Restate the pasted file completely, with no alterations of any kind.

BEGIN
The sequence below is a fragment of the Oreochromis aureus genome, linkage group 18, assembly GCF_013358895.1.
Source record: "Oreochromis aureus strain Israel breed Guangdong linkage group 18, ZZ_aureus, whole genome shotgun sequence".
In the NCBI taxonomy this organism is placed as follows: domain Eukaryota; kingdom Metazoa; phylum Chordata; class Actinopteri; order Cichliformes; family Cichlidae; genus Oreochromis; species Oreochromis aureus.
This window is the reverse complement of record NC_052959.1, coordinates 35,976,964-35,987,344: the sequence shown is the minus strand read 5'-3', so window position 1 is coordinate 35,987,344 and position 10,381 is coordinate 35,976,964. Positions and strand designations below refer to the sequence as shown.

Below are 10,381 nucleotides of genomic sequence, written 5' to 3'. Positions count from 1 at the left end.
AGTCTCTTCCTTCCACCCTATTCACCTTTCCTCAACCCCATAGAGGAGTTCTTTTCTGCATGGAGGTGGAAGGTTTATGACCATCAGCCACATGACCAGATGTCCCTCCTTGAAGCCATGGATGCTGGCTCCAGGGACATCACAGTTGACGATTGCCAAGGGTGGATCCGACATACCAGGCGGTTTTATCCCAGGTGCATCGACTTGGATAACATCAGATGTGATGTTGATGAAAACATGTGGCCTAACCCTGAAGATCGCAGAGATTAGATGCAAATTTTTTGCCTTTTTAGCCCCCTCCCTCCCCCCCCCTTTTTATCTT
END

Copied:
The sequence below is a fragment of the Oreochromis aureus genome, linkage group 18, assembly GCF_013358895.1.
Source record: "Oreochromis aureus strain Israel breed Guangdong linkage group 18, ZZ_aureus, whole genome shotgun sequence".
In the NCBI taxonomy this organism is placed as follows: domain Eukaryota; kingdom Metazoa; phylum Chordata; class Actinopteri; order Cichliformes; family Cichlidae; genus Oreochromis; species Oreochromis aureus.
This window is the reverse complement of record NC_052959.1, coordinates 35,976,964-35,987,344: the sequence shown is the minus strand read 5'-3', so window position 1 is coordinate 35,987,344 and position 10,381 is coordinate 35,976,964. Positions and strand designations below refer to the sequence as shown.

Below are 10,381 nucleotides of genomic sequence, written 5' to 3'. Positions count from 1 at the left end.
AGTCTCTTCCTTCCACCCTATTCACCTTTCCTCAACCCCATAGAGGAGTTCTTTTCTGCATGGAGGTGGAAGGTTTATGACCATCAGCCACATGACCAGATGTCCCTCCTTGAAGCCATGGATGCTGGCTCCAGGGACATCACAGTTGACGATTGCCAAGGGTGGATCCGACATACCAGGCGGTTTTATCCCAGGTGCATCGACTTGGATAACATCAGATGTGATGTTGATGAAAACATGTGGCCTAACCCTGAAGATCGCAGAGATTAGATGCAAATTTTTTGCCTTTTTAGCCCCCTCCCTCCCCCCCCCTTTTTATCTT